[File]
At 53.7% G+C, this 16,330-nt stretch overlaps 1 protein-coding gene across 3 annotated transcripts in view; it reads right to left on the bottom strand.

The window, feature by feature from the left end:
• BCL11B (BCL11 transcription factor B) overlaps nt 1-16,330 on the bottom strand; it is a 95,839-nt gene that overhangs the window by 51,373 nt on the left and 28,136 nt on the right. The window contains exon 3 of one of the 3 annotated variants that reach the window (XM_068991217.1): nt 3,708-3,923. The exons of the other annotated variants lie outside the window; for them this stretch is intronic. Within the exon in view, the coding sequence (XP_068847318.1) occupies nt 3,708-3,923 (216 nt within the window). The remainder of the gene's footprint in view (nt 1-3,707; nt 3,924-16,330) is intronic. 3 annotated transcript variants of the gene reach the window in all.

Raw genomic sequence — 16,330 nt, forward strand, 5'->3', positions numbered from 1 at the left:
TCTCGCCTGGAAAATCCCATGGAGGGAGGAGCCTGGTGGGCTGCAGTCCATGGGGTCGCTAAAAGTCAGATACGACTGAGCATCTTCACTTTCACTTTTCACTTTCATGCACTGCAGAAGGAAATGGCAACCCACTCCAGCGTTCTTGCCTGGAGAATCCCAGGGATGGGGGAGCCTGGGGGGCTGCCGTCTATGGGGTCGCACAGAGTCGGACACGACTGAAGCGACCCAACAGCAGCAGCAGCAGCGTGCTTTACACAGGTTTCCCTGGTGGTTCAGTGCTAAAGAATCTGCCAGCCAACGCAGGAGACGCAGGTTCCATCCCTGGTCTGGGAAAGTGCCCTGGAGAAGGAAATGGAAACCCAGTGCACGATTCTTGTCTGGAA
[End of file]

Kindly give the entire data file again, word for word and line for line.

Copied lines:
At 53.7% G+C, this 16,330-nt stretch overlaps 1 protein-coding gene across 3 annotated transcripts in view; it reads right to left on the bottom strand.

The window, feature by feature from the left end:
• BCL11B (BCL11 transcription factor B) overlaps nt 1-16,330 on the bottom strand; it is a 95,839-nt gene that overhangs the window by 51,373 nt on the left and 28,136 nt on the right. The window contains exon 3 of one of the 3 annotated variants that reach the window (XM_068991217.1): nt 3,708-3,923. The exons of the other annotated variants lie outside the window; for them this stretch is intronic. Within the exon in view, the coding sequence (XP_068847318.1) occupies nt 3,708-3,923 (216 nt within the window). The remainder of the gene's footprint in view (nt 1-3,707; nt 3,924-16,330) is intronic. 3 annotated transcript variants of the gene reach the window in all.

Raw genomic sequence — 16,330 nt, forward strand, 5'->3', positions numbered from 1 at the left:
TCTCGCCTGGAAAATCCCATGGAGGGAGGAGCCTGGTGGGCTGCAGTCCATGGGGTCGCTAAAAGTCAGATACGACTGAGCATCTTCACTTTCACTTTTCACTTTCATGCACTGCAGAAGGAAATGGCAACCCACTCCAGCGTTCTTGCCTGGAGAATCCCAGGGATGGGGGAGCCTGGGGGGCTGCCGTCTATGGGGTCGCACAGAGTCGGACACGACTGAAGCGACCCAACAGCAGCAGCAGCAGCGTGCTTTACACAGGTTTCCCTGGTGGTTCAGTGCTAAAGAATCTGCCAGCCAACGCAGGAGACGCAGGTTCCATCCCTGGTCTGGGAAAGTGCCCTGGAGAAGGAAATGGAAACCCAGTGCACGATTCTTGTCTGGAA